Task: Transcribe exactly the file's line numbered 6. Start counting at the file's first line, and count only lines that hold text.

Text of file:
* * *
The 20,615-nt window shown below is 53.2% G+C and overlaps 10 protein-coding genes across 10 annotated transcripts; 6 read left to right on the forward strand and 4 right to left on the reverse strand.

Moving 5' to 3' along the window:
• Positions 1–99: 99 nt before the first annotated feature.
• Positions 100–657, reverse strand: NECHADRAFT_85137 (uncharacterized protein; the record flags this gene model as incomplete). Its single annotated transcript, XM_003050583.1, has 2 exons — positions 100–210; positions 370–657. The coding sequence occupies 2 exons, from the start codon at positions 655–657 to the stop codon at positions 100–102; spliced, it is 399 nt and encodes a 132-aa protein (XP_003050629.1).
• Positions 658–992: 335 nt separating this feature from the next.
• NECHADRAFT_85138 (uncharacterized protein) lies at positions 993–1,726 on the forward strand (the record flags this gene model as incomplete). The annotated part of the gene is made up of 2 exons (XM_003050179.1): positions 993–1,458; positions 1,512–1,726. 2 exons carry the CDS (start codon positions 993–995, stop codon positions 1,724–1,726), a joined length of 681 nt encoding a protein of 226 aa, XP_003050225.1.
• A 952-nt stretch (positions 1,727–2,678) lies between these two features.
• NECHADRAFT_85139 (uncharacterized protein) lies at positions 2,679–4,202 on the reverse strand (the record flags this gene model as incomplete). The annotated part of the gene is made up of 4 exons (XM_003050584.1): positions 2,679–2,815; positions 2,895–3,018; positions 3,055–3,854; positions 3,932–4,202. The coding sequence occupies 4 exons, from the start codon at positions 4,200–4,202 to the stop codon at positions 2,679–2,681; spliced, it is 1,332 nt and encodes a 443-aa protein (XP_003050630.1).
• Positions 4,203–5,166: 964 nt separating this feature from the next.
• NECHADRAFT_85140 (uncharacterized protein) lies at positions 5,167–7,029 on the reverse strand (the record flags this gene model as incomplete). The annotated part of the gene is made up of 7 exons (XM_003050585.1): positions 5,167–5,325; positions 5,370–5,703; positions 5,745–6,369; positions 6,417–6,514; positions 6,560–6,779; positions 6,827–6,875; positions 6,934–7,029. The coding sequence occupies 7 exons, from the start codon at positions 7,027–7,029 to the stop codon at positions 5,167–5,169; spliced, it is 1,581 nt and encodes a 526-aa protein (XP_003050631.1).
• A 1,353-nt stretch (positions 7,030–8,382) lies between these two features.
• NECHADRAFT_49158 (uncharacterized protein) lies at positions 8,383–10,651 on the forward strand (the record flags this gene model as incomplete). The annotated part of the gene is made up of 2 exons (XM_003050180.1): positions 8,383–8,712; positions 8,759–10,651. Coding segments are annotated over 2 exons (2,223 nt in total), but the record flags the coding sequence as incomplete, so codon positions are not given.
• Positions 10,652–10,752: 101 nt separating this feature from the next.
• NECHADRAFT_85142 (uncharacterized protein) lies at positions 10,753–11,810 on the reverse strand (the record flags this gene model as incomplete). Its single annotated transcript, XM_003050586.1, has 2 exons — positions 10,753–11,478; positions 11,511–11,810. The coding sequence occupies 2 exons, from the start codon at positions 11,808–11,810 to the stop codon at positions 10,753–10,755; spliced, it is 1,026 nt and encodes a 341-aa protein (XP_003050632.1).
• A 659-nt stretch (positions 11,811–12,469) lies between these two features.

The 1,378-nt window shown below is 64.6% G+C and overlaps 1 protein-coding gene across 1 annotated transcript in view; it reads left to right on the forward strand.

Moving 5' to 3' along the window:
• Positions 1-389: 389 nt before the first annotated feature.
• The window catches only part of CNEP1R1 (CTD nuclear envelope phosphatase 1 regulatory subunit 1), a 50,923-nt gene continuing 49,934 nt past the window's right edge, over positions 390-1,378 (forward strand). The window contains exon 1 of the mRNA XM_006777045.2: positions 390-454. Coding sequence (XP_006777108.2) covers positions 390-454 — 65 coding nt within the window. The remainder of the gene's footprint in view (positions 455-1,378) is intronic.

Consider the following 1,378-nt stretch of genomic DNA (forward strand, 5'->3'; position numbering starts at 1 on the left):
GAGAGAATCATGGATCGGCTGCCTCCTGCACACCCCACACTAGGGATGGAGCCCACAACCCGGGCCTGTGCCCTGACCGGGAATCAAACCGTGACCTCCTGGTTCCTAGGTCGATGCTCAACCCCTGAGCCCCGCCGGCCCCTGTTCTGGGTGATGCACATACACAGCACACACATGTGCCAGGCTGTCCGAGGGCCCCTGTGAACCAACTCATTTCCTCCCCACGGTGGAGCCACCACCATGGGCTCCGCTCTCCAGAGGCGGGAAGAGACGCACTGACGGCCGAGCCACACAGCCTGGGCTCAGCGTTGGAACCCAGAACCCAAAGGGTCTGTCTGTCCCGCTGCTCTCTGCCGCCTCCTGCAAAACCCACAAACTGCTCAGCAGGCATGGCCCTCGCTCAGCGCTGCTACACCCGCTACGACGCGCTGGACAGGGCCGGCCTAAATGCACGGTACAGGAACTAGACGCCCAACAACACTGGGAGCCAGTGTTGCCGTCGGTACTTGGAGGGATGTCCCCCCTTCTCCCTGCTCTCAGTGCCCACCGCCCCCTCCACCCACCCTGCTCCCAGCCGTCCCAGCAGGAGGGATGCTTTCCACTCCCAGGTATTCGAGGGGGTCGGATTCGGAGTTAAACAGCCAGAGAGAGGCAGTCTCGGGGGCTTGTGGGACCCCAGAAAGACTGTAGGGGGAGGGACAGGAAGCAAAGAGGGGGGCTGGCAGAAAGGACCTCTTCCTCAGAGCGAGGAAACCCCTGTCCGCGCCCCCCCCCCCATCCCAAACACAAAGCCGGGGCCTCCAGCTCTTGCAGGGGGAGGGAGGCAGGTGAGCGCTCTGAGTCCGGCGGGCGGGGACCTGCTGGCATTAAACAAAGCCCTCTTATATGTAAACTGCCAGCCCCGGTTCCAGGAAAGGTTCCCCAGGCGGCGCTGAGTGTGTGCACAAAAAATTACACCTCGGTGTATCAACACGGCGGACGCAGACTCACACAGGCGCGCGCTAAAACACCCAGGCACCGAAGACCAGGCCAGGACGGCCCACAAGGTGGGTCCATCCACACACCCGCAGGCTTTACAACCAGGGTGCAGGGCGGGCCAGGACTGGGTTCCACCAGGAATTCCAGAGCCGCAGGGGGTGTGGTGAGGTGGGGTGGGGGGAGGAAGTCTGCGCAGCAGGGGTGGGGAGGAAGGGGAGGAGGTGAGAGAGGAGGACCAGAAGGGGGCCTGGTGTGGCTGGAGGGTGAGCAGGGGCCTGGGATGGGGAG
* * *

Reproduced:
• NECHADRAFT_85138 (uncharacterized protein) lies at positions 993–1,726 on the forward strand (the record flags this gene model as incomplete). The annotated part of the gene is made up of 2 exons (XM_003050179.1): positions 993–1,458; positions 1,512–1,726. 2 exons carry the CDS (start codon positions 993–995, stop codon positions 1,724–1,726), a joined length of 681 nt encoding a protein of 226 aa, XP_003050225.1.